Game of Bones 2 – The Board Game

Game of Bones 2 – The Board Game






Here are some insights about the spine, in a fun discussion with high school children (12 – 14 years) as to what an Alexander Technique board game, might look like!


Me – Why is Alexander Technique a game of bones?

After a game of moans about the pun, this is what they came up with –


‘Because you can’t play a game without instructions’

‘You need to know about your bones’


We had a plastic spine and a single vertebrae in front of us as inspiration and a talking point


The children continued to describe the two clearly different looking sides of the vertebrae – (see earlier blog Game of Bones)


‘calm and complex’

‘bubbly and grumpy’

‘soft and weird’

‘simple and complex’

‘solid and all over the place’

‘heart like and evil mouse’


Weight Bearing


Game of Bones – ideas for an Alexander Technique board game


‘Can be played by Age 8 – 88 years’


‘The game has to start at the atlanto occipital joint’


‘One of the Rules to play is you have to think Forward and Up, if you slump there are penalties’


‘When you throw the dice you have to be careful not to land on the nerve bearing side of the spine’ (She actually said ‘the evil mouse side of spine’)


‘There are more boring rules you have to follow down the complex side of the spine if you stay in the calm side you can do what you like’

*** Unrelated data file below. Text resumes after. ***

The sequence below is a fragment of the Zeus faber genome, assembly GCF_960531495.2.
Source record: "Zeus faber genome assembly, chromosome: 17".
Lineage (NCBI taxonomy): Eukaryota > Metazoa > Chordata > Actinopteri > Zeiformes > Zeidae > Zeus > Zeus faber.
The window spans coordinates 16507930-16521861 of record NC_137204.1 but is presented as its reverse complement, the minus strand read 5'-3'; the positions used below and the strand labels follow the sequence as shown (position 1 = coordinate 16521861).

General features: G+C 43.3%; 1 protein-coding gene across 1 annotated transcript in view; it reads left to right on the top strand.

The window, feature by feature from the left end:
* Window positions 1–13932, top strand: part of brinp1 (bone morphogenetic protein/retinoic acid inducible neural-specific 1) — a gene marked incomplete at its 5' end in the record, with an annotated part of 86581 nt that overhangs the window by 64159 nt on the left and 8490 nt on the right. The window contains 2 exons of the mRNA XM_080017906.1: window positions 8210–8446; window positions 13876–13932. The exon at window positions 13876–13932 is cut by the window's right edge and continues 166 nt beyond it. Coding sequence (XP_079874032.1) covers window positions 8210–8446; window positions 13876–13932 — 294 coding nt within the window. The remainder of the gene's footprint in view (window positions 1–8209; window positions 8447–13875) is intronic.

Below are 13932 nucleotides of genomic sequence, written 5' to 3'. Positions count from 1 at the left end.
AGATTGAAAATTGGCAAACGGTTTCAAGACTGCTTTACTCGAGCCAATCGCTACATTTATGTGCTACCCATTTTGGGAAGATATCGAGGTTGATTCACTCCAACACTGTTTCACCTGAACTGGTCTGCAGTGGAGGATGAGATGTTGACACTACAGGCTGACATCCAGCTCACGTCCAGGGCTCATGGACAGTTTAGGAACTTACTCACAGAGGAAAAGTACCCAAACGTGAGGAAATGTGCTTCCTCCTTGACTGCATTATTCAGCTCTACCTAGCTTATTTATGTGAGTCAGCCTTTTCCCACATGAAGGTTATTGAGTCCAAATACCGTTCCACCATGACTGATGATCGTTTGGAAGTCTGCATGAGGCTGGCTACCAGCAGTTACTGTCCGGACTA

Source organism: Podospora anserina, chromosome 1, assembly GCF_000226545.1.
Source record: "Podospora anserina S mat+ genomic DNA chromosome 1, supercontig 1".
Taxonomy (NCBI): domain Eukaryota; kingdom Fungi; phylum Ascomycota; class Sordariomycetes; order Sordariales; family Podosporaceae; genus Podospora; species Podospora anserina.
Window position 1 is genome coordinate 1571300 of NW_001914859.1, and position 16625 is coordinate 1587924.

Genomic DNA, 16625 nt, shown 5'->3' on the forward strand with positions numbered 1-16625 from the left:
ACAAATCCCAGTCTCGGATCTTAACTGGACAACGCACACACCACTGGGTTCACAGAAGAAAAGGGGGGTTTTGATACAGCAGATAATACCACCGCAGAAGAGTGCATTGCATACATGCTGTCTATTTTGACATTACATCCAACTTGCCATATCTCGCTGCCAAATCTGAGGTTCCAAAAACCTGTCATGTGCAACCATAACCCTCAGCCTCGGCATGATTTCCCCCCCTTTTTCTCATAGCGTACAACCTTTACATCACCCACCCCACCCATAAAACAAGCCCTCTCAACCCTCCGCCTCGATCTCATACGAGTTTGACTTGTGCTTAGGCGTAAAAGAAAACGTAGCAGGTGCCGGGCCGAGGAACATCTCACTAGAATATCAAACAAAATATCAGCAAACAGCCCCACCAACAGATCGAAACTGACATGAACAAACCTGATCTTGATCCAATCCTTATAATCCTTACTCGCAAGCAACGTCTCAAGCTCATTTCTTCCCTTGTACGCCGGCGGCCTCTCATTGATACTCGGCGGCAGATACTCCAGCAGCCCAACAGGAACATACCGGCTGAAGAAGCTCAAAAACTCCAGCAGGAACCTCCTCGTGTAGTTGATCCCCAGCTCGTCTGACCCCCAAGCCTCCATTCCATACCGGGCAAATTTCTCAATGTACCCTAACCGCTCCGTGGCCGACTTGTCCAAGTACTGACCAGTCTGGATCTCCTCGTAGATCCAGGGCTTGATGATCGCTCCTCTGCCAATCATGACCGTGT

‘You get some helpful cards’


‘Whispered Ah’s – They are get out of jail free cards’


‘You get ‘Let your neck be free cards’ if you fall into any stress’

‘You get x amount of Let your neck be free cards to escape stress’


‘Free parking is semi supine’


‘You get extra points or free neck cards if you land at the atlanto-occipital joint’


‘You have to keep moving’


‘Aim to get all the way down the spine without landing on the nerve bearing side of spine’


‘Penalty for landing – you get tasered by your nervous system!’


‘Yeah, you could have a taser and actually taser people to put them off slumping for life! Well maybe not miss, but you know what I mean, back pain is really painful my dad has had a slipped disc.’


‘Penalties are things like pain, slipped discs, life long problems! ‘


‘If you fall into stress side of spine, you go to jail!’


‘You have power cards, you have to be careful not to give them away when you are stressed’


‘Each vertebra is asking a question’


‘You are exploring the bones as you play’


‘The questions on the calm side are easy but really difficult on the complex side’


You have to be careful not to get stressed if you get a difficult question.’


‘You can use a whispered ah card or let your neck be free card to pass on a difficult question’


‘Some of the questions you have to do nothing. The questioner is trying to trick you. Really, doing nothing is actually very hard’


‘If you get too many pain cards and you are OUT!’


‘Slumping the game gets harder!’


‘The Game of Bones is not so much a game – more of an experience’


‘Miss, you could make your fortune with this game! Can we have a cut?’


This was short but fun discussion.

I felt that the children’s ideas not only revealed that they understood much about AT but were also able to be creative with what they know and find the bones of an imaginative board game.


I hope that by engaging the imagination in fun and memorable ways that AT remains a useful life skill for them through school and into adulthood.




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